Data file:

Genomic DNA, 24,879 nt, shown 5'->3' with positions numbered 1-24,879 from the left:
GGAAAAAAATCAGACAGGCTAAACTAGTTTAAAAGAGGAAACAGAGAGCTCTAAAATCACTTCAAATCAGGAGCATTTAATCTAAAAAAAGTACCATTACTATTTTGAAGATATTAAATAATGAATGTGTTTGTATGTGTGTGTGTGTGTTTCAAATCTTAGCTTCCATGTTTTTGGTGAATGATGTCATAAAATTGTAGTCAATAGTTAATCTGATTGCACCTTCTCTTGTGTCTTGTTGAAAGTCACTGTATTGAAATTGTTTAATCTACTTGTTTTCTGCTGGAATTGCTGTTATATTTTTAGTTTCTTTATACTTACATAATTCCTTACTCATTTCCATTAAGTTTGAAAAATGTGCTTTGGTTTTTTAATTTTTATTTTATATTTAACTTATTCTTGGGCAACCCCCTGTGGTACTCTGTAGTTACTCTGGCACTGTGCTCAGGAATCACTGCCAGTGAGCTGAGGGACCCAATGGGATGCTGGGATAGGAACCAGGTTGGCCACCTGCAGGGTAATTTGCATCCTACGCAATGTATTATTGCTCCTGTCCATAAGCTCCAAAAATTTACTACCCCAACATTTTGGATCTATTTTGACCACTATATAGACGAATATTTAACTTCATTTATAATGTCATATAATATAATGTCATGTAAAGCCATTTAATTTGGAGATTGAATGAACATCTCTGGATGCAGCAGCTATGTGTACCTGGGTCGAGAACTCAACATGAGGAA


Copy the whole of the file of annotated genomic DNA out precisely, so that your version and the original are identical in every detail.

Genomic DNA, 24,879 nt, shown 5'->3' with positions numbered 1-24,879 from the left:
GGAAAAAAATCAGACAGGCTAAACTAGTTTAAAAGAGGAAACAGAGAGCTCTAAAATCACTTCAAATCAGGAGCATTTAATCTAAAAAAAGTACCATTACTATTTTGAAGATATTAAATAATGAATGTGTTTGTATGTGTGTGTGTGTGTTTCAAATCTTAGCTTCCATGTTTTTGGTGAATGATGTCATAAAATTGTAGTCAATAGTTAATCTGATTGCACCTTCTCTTGTGTCTTGTTGAAAGTCACTGTATTGAAATTGTTTAATCTACTTGTTTTCTGCTGGAATTGCTGTTATATTTTTAGTTTCTTTATACTTACATAATTCCTTACTCATTTCCATTAAGTTTGAAAAATGTGCTTTGGTTTTTTAATTTTTATTTTATATTTAACTTATTCTTGGGCAACCCCCTGTGGTACTCTGTAGTTACTCTGGCACTGTGCTCAGGAATCACTGCCAGTGAGCTGAGGGACCCAATGGGATGCTGGGATAGGAACCAGGTTGGCCACCTGCAGGGTAATTTGCATCCTACGCAATGTATTATTGCTCCTGTCCATAAGCTCCAAAAATTTACTACCCCAACATTTTGGATCTATTTTGACCACTATATAGACGAATATTTAACTTCATTTATAATGTCATATAATATAATGTCATGTAAAGCCATTTAATTTGGAGATTGAATGAACATCTCTGGATGCAGCAGCTATGTGTACCTGGGTCGAGAACTCAACATGAGGAA